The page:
Some companies increased their dividends during the last recession. Home Capital Group's (TSX-HCG) dividend went from $0.055 per share quarterly to $0.08 in the last recession. Telus Corp's (TSX-T) dividend increased from $0.1875 per share quarterly to $0.2375 between 2007 and 2009.

A strong balance sheet and cash on hand makes a dividend more secure. Wi-Lan Inc. (TSX-WIN) has lots of cash on hand. At the last financial statement year there was $1.44 cash on hand for each share which was some 32% of the stock price.

A bad sign is a dividend payout ratio of 80 to 90% of the cash flow. This leaves little in the way of cushioning. Cyclical companies should have lower payout ratios. Also companies with debt should have lower payout ratios.

DRIP's are not always good. Some companies add DRIPs to conserve cash. They may not have enough cash to pay their dividends. You need to include the DRIP dividend when calculating payout ratios. This is because DRIPs can be cancelled at any time by investors.

Watch out for companies that increase dividends in the face of earnings decline. He calls this the Fake Out. The company is trying to prop up a stock. An example of this is Horizon North Logistics (TSX-HNL). They raised their dividend in the face of an earnings decline. This is bad.

What also is bad and bears repeating is when a stock goes down but the whole market does not. When a company has a high yield almost always this is a significant sign. The exception is when there is a major market decline which will raise all dividend yields.

Examples of high yields being bad are Data Group Ltd. (TSX-DGI) and Twin Butte Energy Ltd. (TSX-TBE). Data Group Ltd had a yield of 20% and now the stock is down 70%. Twin Butte Energy has a yield of 13% and high debt and operational concerns. A 3% dividend yield will not make up for a 60% capital loss.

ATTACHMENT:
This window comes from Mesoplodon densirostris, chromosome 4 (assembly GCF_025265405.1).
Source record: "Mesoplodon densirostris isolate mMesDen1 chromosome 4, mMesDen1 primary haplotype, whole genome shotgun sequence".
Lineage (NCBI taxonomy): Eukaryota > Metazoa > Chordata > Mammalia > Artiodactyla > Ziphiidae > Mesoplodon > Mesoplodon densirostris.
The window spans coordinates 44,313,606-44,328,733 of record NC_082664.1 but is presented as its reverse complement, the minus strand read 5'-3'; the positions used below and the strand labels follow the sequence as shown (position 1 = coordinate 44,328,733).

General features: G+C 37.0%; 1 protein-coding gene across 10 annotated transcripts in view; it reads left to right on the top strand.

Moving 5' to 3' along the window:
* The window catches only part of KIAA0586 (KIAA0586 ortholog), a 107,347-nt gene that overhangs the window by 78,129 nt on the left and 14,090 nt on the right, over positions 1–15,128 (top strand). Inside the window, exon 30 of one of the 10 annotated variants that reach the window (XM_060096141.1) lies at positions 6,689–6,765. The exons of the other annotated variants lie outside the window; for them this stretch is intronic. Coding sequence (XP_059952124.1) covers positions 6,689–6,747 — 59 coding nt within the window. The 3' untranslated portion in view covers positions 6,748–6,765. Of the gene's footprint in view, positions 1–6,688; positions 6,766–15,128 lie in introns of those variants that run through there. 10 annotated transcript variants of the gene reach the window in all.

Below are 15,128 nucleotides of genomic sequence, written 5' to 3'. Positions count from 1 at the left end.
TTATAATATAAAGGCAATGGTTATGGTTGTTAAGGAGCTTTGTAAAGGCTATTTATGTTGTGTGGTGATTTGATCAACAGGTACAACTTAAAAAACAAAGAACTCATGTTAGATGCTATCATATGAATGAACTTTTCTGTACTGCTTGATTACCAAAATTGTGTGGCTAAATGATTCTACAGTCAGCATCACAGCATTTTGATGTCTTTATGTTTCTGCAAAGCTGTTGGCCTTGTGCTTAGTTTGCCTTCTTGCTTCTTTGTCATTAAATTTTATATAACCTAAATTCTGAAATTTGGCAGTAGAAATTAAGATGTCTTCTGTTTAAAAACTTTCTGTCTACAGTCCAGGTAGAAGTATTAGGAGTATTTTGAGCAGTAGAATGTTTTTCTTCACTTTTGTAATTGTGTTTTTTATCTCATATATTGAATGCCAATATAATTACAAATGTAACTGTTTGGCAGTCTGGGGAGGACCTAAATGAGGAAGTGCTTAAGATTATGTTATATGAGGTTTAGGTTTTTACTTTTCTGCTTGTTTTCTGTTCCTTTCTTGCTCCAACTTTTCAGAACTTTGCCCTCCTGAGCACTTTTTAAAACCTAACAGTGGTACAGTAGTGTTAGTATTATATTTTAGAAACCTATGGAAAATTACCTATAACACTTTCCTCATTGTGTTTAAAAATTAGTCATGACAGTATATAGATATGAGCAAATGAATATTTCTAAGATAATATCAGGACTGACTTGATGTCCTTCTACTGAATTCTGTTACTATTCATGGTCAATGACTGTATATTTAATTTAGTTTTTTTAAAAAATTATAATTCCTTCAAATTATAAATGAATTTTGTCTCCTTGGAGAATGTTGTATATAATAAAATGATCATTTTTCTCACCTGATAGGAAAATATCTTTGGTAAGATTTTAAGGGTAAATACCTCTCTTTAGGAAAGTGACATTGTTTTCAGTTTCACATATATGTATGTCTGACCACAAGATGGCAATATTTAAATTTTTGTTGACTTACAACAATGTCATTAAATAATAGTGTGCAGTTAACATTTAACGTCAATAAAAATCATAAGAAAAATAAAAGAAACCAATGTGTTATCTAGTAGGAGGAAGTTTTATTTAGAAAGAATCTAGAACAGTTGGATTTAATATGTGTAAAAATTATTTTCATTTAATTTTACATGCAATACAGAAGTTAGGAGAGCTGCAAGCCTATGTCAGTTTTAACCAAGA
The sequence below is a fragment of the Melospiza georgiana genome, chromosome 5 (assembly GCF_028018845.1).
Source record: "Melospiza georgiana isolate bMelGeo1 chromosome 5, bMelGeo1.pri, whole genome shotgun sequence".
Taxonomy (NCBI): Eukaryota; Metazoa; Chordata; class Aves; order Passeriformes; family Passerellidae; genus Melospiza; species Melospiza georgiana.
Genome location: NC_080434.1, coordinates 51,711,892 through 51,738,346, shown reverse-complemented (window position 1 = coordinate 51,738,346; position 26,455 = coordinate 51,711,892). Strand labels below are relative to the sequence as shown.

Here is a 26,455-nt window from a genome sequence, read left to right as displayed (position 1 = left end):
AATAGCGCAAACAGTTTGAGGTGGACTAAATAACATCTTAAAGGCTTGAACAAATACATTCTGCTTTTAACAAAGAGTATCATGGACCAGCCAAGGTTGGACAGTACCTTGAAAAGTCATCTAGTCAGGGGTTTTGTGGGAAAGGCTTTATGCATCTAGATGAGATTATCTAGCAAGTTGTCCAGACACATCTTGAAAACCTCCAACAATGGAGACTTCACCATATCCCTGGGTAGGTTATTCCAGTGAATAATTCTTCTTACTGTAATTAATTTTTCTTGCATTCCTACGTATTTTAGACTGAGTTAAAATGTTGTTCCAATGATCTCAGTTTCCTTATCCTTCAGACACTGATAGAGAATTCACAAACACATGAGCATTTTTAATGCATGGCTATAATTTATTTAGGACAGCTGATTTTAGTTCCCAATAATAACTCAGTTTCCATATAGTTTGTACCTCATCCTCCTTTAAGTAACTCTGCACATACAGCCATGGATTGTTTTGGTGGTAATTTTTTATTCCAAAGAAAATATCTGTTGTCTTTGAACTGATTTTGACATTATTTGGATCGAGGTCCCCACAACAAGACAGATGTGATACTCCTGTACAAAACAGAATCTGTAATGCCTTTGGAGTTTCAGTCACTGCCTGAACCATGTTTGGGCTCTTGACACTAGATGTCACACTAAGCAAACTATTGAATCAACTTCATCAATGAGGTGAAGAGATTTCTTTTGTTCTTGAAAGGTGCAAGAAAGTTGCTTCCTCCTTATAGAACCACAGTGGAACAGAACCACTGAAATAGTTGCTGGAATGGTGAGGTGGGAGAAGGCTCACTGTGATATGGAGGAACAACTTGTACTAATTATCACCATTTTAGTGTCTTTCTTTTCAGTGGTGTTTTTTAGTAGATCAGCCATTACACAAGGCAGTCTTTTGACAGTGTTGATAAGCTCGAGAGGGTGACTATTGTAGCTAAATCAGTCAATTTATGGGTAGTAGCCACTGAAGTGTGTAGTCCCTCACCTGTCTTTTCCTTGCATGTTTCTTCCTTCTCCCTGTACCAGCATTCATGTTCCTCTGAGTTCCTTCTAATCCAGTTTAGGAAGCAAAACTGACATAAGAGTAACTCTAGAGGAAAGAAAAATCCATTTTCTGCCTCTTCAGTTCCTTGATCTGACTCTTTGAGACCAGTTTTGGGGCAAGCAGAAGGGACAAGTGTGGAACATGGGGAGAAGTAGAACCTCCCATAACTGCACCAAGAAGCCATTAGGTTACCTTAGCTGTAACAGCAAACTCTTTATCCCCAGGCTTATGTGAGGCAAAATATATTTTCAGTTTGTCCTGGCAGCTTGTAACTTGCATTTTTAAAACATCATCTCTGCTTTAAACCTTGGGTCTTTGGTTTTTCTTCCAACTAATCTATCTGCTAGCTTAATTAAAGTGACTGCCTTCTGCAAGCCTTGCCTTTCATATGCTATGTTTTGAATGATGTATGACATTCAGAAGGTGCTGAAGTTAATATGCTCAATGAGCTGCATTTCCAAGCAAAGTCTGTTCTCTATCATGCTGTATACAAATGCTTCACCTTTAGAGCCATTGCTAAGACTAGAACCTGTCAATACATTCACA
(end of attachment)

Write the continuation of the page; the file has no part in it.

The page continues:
There is almost never just one dividend cut. Ignore what the management says. Atlantic Power (TSX-ATP) cut the dividend twice. Management does try to control stock price declines.

Dividend growth stocks beat high dividend yield stocks. Dividend ETFs have lot of stocks and if one or two cut their dividends, the ETF will do fine. However, if an investor has a few stocks and one or two cut their dividends, this can be a real problem.

In building a portfolio you need to diversify by
  • Sector
  • Geography
  • Market cap
  • Style of Management
  • Dividend payment cycles
  • Add some high payers
  • Add dividend growth stocks
Exchange Traded Funds (ETF) to consider are Vanguard Dividend Appreciation (NYSE-VIG); iShares S&P/TSX CDN Dividend Aristocrats (TSX-CDZ); Vanguard US Div. Appreciation (NYSE-VGG) and iShares US High Dividend Equity (TSX-XHD).

On my other blog I am today writing about The North West Company (TSX-NWC, OTC-NWTUF) ... continue ...

This blog is meant for educational purposes only, and is not to provide investment advice. Before making any investment decision, you should always do your own research or consult an investment professional. I do research for my own edification and I am willing to share. I write what I think and I may or may not be correct.

See my site for an index to these blog entries and for stocks followed. Follow me on Twitter.